No matter what level of employee I am working with or what part of the world I am working in, once employees begin to intentionally choose who they want to be and the impact they want to have, their effectiveness exponentially rises, both in their [work] and their lives.

Leaders lead by example. How you begin to be here, now, engaging with yourself is how you will lead by example, engaging with others, creating either leaders or ... cogs.

I’ve started leaving my smartphone off for long periods of time. I’ve yet to miss an important call. With the resulting undivided attention I can better engage with my work, finding solutions faster, executing with greater efficiency, delivering better results ahead of schedule. I engage with those around me with my full, undivided, attention. That saves misunderstandings, miscommunications and the regular eye-contact insures a deeper level of trust. Those around you will enjoy that greatly.

One warning though. You may find yourself impatient with those who aren’t yet ready for this step. And asking them ... well, their reactions can be a surprise. But that’s one of the sources for the ROI of engagement. You find out who is your audience, what they value.

Continues...

Excerpted from "First Engage Yourself: So You Want to Engage Your Employees?" by Zane Safrit. Copyright © 2015 by Zane Safrit. Excerpted by permission. All rights reserved. No part of this excerpt may be reproduced or reprinted without permission in writing from the publisher. Excerpts are provided solely for the personal use of visitors to this web site.
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Author Profile

Zane Safrit

Zane Safrit

Zane Safrit’s spent his career in call center operations, many of them serving international customers and sales forces. From an entry-level position as a customer service rep to team leader to Assistant Director and Country Manager to finally CEO he saw the language of employee recognition and employee engagement is a universal language and so are the forms of its ROI. As Country Manager, he opened his company’s first overseas office in Duesseldorf, Germany and used employee recognition and engagement to double sales and triple the number of new orders within the first six months. As CEO of a small conference call service provider he re-budgeted the company’s advertising and marketing budgets towards employees and customers. This resulted in revenue growth of 80% while retail prices were pushed lower by over 70%, all the time generating positive cash-flows, the lifeblood of small business. In his book Recognize THEM: 52 Ways to Recognize Your Employees In Ways They Value he has compiled many of the ways he used to recognize and engage employees, many of them require no financial investment, research and data to show the positive impact on a company’s performance and inspiring quotes from business leaders on the value of employee recognition. He also shares his mistakes to help you avoid them as you begin this journey towards a culture of engagement.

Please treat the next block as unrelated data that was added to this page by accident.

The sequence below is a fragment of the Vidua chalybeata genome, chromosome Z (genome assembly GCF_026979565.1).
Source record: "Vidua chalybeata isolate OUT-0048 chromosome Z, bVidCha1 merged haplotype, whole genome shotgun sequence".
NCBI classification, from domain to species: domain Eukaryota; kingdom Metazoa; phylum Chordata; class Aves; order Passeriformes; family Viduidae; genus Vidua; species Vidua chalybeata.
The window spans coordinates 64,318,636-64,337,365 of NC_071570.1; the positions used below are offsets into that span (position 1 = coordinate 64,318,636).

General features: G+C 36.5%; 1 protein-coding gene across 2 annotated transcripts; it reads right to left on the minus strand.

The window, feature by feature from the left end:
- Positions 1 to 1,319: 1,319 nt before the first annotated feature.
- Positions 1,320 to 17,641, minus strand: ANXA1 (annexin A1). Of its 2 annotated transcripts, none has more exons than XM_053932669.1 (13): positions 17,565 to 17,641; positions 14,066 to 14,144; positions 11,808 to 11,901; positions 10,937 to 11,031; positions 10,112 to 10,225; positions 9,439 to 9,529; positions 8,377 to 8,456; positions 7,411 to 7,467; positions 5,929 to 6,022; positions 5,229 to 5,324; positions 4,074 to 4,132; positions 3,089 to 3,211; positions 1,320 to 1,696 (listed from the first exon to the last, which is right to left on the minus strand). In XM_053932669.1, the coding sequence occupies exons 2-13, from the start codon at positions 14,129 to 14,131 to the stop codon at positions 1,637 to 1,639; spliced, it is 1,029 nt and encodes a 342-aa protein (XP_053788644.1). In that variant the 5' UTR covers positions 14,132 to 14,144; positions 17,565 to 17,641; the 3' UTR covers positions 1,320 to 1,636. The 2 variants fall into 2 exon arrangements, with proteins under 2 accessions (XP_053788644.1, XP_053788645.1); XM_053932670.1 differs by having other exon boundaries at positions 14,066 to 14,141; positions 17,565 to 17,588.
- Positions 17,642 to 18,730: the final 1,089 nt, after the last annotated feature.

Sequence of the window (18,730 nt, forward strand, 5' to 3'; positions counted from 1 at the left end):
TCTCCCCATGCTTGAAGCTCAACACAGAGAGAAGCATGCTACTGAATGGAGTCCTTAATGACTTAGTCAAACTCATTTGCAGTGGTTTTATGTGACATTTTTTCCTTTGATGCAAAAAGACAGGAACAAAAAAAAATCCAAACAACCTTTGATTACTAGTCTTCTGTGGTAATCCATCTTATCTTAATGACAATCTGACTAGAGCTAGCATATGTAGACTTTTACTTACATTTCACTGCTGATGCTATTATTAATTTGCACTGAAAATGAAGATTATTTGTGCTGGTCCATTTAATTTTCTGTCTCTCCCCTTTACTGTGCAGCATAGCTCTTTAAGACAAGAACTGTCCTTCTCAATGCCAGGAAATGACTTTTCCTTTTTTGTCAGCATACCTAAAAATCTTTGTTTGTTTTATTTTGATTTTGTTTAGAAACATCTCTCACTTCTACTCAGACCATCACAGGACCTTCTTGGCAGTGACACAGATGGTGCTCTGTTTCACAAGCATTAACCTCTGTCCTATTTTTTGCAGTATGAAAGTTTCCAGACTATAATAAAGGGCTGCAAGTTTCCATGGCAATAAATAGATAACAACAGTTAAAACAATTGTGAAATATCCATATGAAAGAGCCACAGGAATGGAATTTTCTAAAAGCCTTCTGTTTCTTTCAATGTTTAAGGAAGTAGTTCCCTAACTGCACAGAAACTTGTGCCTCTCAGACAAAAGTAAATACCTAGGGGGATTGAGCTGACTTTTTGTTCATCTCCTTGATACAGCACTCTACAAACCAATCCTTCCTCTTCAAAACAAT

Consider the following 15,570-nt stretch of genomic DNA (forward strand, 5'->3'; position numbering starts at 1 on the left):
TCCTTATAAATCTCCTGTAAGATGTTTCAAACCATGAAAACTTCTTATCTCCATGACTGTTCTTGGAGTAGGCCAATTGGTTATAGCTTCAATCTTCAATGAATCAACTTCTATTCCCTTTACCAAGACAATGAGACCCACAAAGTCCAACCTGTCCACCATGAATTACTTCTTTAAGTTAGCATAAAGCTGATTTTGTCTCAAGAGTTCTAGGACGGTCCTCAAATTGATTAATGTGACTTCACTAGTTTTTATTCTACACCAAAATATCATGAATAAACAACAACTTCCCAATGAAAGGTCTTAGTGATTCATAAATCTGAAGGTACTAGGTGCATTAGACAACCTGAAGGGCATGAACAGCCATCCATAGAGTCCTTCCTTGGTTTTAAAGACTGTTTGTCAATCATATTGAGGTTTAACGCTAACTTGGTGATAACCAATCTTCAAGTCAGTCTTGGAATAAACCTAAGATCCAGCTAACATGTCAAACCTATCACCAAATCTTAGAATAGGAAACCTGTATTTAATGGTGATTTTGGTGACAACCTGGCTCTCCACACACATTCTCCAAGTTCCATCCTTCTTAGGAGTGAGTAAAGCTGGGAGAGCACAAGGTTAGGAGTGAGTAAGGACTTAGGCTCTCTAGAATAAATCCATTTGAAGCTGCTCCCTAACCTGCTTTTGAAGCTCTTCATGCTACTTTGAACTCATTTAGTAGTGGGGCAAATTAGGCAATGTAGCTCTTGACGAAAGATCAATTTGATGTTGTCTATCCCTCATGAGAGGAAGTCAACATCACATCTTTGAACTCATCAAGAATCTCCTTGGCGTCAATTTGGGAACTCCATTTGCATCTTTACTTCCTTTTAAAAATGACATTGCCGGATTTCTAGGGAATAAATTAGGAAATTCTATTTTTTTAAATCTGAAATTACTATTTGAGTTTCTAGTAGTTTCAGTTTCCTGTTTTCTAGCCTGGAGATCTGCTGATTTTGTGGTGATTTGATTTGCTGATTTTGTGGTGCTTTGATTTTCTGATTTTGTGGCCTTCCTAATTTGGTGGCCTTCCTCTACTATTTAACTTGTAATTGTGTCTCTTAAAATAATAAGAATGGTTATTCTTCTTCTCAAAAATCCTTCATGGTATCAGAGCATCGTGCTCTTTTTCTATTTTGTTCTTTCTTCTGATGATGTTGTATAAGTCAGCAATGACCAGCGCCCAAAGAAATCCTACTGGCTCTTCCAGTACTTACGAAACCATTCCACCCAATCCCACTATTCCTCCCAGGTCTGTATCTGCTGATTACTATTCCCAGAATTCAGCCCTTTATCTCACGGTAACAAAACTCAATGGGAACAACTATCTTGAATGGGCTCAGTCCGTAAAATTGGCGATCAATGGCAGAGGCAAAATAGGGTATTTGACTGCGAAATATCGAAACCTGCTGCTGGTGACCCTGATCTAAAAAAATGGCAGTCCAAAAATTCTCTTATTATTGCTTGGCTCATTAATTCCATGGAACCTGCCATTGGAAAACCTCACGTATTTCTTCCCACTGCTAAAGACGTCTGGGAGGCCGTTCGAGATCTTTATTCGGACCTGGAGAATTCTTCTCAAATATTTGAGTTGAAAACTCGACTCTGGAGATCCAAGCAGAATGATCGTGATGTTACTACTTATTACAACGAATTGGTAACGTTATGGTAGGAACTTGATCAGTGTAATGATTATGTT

View full Profile of Zane Safrit